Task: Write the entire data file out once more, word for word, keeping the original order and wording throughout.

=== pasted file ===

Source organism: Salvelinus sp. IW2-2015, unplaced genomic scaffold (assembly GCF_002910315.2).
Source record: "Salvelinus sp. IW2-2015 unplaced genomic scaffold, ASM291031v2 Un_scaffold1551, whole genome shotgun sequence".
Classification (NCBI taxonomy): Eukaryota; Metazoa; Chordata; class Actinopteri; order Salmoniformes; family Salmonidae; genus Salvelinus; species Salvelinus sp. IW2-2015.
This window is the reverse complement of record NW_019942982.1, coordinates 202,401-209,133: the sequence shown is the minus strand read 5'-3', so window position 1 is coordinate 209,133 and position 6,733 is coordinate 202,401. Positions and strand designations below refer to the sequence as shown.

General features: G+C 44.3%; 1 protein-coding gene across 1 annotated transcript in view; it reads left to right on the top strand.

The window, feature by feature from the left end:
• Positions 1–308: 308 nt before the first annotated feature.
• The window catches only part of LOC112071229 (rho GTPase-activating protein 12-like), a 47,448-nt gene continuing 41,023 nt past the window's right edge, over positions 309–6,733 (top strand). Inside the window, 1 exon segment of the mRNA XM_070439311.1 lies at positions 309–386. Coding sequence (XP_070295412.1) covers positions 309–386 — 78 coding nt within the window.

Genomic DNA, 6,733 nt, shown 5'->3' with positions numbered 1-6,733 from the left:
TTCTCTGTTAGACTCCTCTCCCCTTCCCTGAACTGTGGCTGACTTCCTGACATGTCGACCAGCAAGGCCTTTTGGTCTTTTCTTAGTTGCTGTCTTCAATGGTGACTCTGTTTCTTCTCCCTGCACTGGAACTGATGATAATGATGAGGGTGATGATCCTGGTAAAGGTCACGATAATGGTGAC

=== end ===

Source organism: Salvelinus sp. IW2-2015, unplaced genomic scaffold (assembly GCF_002910315.2).
Source record: "Salvelinus sp. IW2-2015 unplaced genomic scaffold, ASM291031v2 Un_scaffold1551, whole genome shotgun sequence".
Classification (NCBI taxonomy): Eukaryota; Metazoa; Chordata; class Actinopteri; order Salmoniformes; family Salmonidae; genus Salvelinus; species Salvelinus sp. IW2-2015.
This window is the reverse complement of record NW_019942982.1, coordinates 202,401-209,133: the sequence shown is the minus strand read 5'-3', so window position 1 is coordinate 209,133 and position 6,733 is coordinate 202,401. Positions and strand designations below refer to the sequence as shown.

General features: G+C 44.3%; 1 protein-coding gene across 1 annotated transcript in view; it reads left to right on the top strand.

The window, feature by feature from the left end:
• Positions 1–308: 308 nt before the first annotated feature.
• The window catches only part of LOC112071229 (rho GTPase-activating protein 12-like), a 47,448-nt gene continuing 41,023 nt past the window's right edge, over positions 309–6,733 (top strand). Inside the window, 1 exon segment of the mRNA XM_070439311.1 lies at positions 309–386. Coding sequence (XP_070295412.1) covers positions 309–386 — 78 coding nt within the window.

Genomic DNA, 6,733 nt, shown 5'->3' with positions numbered 1-6,733 from the left:
TTCTCTGTTAGACTCCTCTCCCCTTCCCTGAACTGTGGCTGACTTCCTGACATGTCGACCAGCAAGGCCTTTTGGTCTTTTCTTAGTTGCTGTCTTCAATGGTGACTCTGTTTCTTCTCCCTGCACTGGAACTGATGATAATGATGAGGGTGATGATCCTGGTAAAGGTCACGATAATGGTGAC